Kirsty Maxwell's family call for Scotland to adopt coroners system four years on from her death
The family of Kirsty Maxwell are calling for Scotland to adopt a coroner system like that used south of the border four years after her death.
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Kirsty, 27, from Livingston, died after falling from a balcony in Benidorm and her family believe that if a coroner was able to investigate the tragedy - like in England and Wales - then they may have more answers today.
Speaking to BBC Scotland, Kirsty’s father, Brian Curry, said that if she had been from Liverpool instead of Livingston then they would have received more help from authorities.
Instead Kirsty’s family feel as though they have been left to deal with the case by themselves.
Brian said: "When Kirsty died, if we'd had the coroners system, we could have had more of an investigation.
"We've been told that an inquest would have been mandatory. But in Scotland we don't have anything."
Kirsty was in Benidorm for a hen weekend when she died on April 29 2017.
In the early hours of the morning, Kirsty left her apartment at around 07:50 and travelled one floor up where she mistakenly knocked on the wrong apartment door.
The apartment was being used by a group of men from Nottingham and in the space of minutes she had fallen to her death from their 10th floor balcony.
The police in Benidorm initially treated the case as suspected homicide but after an investigation the Spanish authorities ruled there was not enough evidence to show a crime had taken place.
The men from Nottingham said Kirsty's death had been a tragic accident and denied any involvement.
Kirsty's friends and family have said the Spanish investigation was shambolic and claim crucial evidence was destroyed and important lines of inquiry ignored.
They said that when she died they received sympathetic but limited consular assistance from the Foreign Office in Benidorm and that Police Scotland could not help them when they returned home.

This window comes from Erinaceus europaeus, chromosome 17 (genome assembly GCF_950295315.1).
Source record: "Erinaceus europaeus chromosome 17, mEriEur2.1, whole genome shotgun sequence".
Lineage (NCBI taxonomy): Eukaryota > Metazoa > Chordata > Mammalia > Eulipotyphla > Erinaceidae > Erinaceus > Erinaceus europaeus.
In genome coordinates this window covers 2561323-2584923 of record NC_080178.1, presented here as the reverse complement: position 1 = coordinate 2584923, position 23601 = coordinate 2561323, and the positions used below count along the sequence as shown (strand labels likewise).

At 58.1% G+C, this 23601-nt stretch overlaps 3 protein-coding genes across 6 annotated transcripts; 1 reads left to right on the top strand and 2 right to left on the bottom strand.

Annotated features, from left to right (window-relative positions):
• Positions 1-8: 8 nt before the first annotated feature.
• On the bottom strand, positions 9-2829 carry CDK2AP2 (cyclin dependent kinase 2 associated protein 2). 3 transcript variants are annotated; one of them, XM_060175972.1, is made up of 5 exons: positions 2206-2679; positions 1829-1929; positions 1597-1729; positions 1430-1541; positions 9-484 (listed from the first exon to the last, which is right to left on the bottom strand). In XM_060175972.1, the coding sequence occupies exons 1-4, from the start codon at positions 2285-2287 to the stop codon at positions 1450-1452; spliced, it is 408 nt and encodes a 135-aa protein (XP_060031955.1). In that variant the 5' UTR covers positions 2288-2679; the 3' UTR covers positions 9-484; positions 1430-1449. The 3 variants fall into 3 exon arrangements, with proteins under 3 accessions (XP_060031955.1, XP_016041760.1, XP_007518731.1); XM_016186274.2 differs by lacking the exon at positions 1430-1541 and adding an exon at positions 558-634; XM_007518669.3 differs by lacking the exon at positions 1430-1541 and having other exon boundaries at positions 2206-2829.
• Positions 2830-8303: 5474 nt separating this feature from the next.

Brian added: "The families have got to go and fight the case, have got to raise money, have got to go abroad, have got to find a lawyer, have got to go to the courts, so it's left up to the families to do everything on their own.
"If we had the coroners system, we could have had the girls who were with Kirsty interviewed, the men interviewed, we could have had a dedicated senior investigating officer, we could have had a "go-to" person."
A retired English coroner, David Coutts-Wood, who lives in Fife, is advising the family's legal team.
He told the BBC: "If it's a violent or unnatural death, the coroner must investigate and part of that investigation is an inquest.
"I did many, many inquests. It gave families some sort of ability to move on."
Six weeks after Kirsty died, a new law came into force in Scotland, allowing Fatal Accident Inquiries (FAI) to be held into the deaths of Scots abroad.
It wasn't retrospective and such FAIs would only take place at the discretion of the Lord Advocate, the head of Scotland's prosecution service.
In four years the new powers have not been used once.
Brian said: "We need to find out what happened to Kirsty. We need answers. We just need people to be open and tell us what happened."